Alaska's high schoolers are drinking less alcohol but instead are smoking more marijuana, according to a state report.
A smaller percentage of Alaska traditional high school students report consuming alcohol in the past 30 days, but slightly more report using marijuana during the same time frame, when compared to 2007 date. Slightly fewer students reported attempting suicide in the last 12 months compared to earlier data.
This is according to the state's 2009 Youth Risk Behavior Survey, a biennial survey administered to Alaska youth on risky behaviors.
Ronalda Cadiente-Brown, program coordinator and drop-out prevention for the Office of Instructional services for the Juneau School District, said for the last several cycles of the biennial survey, Juneau has attempted to survey 100 percent of the sample school population, but that statewide efforts are somewhat stymied by the state's active parental consent requirement, meaning parents have to sign a slip to allow their kids to take it.
In order to be deemed valid, at least 60 percent of students statewide must respond to the survey request. This year, 62 percent responded.
"We just squeaked by that number (60 percent statewide). That's a challenge," she said.
While Cadiente-Brown said she was "eagerly awaiting" Juneau-specific information, the press release showed that "some risk areas have been reduced in good ways," she said.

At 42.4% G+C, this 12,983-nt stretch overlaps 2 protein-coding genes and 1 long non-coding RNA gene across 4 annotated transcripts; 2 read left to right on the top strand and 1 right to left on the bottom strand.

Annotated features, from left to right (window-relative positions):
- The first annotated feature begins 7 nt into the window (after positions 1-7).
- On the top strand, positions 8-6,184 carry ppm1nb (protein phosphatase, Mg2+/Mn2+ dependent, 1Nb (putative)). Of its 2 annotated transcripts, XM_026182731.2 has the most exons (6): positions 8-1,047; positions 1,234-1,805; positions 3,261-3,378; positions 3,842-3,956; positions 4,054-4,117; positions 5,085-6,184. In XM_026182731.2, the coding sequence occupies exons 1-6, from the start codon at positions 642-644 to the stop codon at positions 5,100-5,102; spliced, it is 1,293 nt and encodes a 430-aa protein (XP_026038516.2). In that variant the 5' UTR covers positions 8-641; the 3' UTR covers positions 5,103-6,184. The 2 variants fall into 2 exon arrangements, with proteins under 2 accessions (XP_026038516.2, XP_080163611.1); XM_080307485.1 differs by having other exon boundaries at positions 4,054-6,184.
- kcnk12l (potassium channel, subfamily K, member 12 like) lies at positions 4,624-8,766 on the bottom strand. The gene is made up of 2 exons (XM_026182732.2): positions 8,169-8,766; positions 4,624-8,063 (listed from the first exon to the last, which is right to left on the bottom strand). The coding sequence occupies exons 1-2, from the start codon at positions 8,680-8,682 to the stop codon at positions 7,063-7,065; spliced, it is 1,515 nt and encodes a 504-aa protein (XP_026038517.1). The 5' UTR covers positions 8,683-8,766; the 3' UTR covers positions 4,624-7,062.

One of the outcomes in the past has been funding for a substance abuse counselor in the schools, she said. School administrators also took the information into account when the Teen Health Center was expanding to Thunder Mountain High School, and it's used for writing grants.
Alaska Department of Education Commissioner Larry LeDoux said in a press release that the survey indicates "we have a long way to go" for students to feel safe socially, physically and emotionally at school.
This is the first year alternative high school students were surveyed as well; their results were tabulated in separate statistics.
In Juneau, Yakooskege Daakahidi has participated in the past, but under the umbrella of Juneau-Douglas High School; the numbers were included in Juneau-specific data, but not the statewide data, said Department of Health and Social Services Youth Risk Behavior Survey Coordinator Patty Owen.
As far as comparing alternative school students' risk taking to traditional schools, "For almost every measure, these students (alternative high school students) are at significantly higher risk than their peers at traditional schools," said a press release from the Department of Education and Early Development. The release also said alternative high school students were more likely than traditional high school students to have engaged in risk taking behavior before the age of 13.
Kids' opinion of the test "range all over the place," said Yakooskege Principal Sarah Marino. Though some students question why they need to participate, or the questions themselves, "most of them understand deep down it's important even if they don't like taking it," she said.
Contact reporter Mary Catharine Martin at 523-2276 or firstname.lastname@example.org.
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